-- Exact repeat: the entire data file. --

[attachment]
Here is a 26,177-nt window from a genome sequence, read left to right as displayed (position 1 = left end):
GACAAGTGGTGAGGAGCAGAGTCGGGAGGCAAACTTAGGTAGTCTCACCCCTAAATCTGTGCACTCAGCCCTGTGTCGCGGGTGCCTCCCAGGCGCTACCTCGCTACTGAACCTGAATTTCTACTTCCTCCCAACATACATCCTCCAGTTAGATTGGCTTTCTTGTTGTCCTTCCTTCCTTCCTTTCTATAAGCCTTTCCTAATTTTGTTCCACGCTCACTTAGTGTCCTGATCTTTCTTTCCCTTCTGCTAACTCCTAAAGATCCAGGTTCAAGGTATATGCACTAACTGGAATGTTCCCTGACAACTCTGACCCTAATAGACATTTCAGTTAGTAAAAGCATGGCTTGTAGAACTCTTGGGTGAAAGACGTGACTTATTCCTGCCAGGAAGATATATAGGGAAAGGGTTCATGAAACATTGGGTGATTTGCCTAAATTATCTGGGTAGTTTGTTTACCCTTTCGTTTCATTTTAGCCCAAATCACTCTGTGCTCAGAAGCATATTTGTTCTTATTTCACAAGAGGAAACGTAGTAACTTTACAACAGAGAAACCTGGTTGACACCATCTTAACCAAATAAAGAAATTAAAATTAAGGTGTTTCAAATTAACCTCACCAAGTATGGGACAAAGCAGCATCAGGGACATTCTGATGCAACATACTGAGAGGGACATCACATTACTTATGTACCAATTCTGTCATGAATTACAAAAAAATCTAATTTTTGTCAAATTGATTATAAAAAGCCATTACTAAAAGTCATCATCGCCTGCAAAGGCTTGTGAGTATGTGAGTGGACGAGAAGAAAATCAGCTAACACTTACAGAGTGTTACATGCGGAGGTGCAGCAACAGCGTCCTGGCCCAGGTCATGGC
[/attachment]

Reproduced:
Here is a 26,177-nt window from a genome sequence, read left to right as displayed (position 1 = left end):
GACAAGTGGTGAGGAGCAGAGTCGGGAGGCAAACTTAGGTAGTCTCACCCCTAAATCTGTGCACTCAGCCCTGTGTCGCGGGTGCCTCCCAGGCGCTACCTCGCTACTGAACCTGAATTTCTACTTCCTCCCAACATACATCCTCCAGTTAGATTGGCTTTCTTGTTGTCCTTCCTTCCTTCCTTTCTATAAGCCTTTCCTAATTTTGTTCCACGCTCACTTAGTGTCCTGATCTTTCTTTCCCTTCTGCTAACTCCTAAAGATCCAGGTTCAAGGTATATGCACTAACTGGAATGTTCCCTGACAACTCTGACCCTAATAGACATTTCAGTTAGTAAAAGCATGGCTTGTAGAACTCTTGGGTGAAAGACGTGACTTATTCCTGCCAGGAAGATATATAGGGAAAGGGTTCATGAAACATTGGGTGATTTGCCTAAATTATCTGGGTAGTTTGTTTACCCTTTCGTTTCATTTTAGCCCAAATCACTCTGTGCTCAGAAGCATATTTGTTCTTATTTCACAAGAGGAAACGTAGTAACTTTACAACAGAGAAACCTGGTTGACACCATCTTAACCAAATAAAGAAATTAAAATTAAGGTGTTTCAAATTAACCTCACCAAGTATGGGACAAAGCAGCATCAGGGACATTCTGATGCAACATACTGAGAGGGACATCACATTACTTATGTACCAATTCTGTCATGAATTACAAAAAAATCTAATTTTTGTCAAATTGATTATAAAAAGCCATTACTAAAAGTCATCATCGCCTGCAAAGGCTTGTGAGTATGTGAGTGGACGAGAAGAAAATCAGCTAACACTTACAGAGTGTTACATGCGGAGGTGCAGCAACAGCGTCCTGGCCCAGGTCATGGC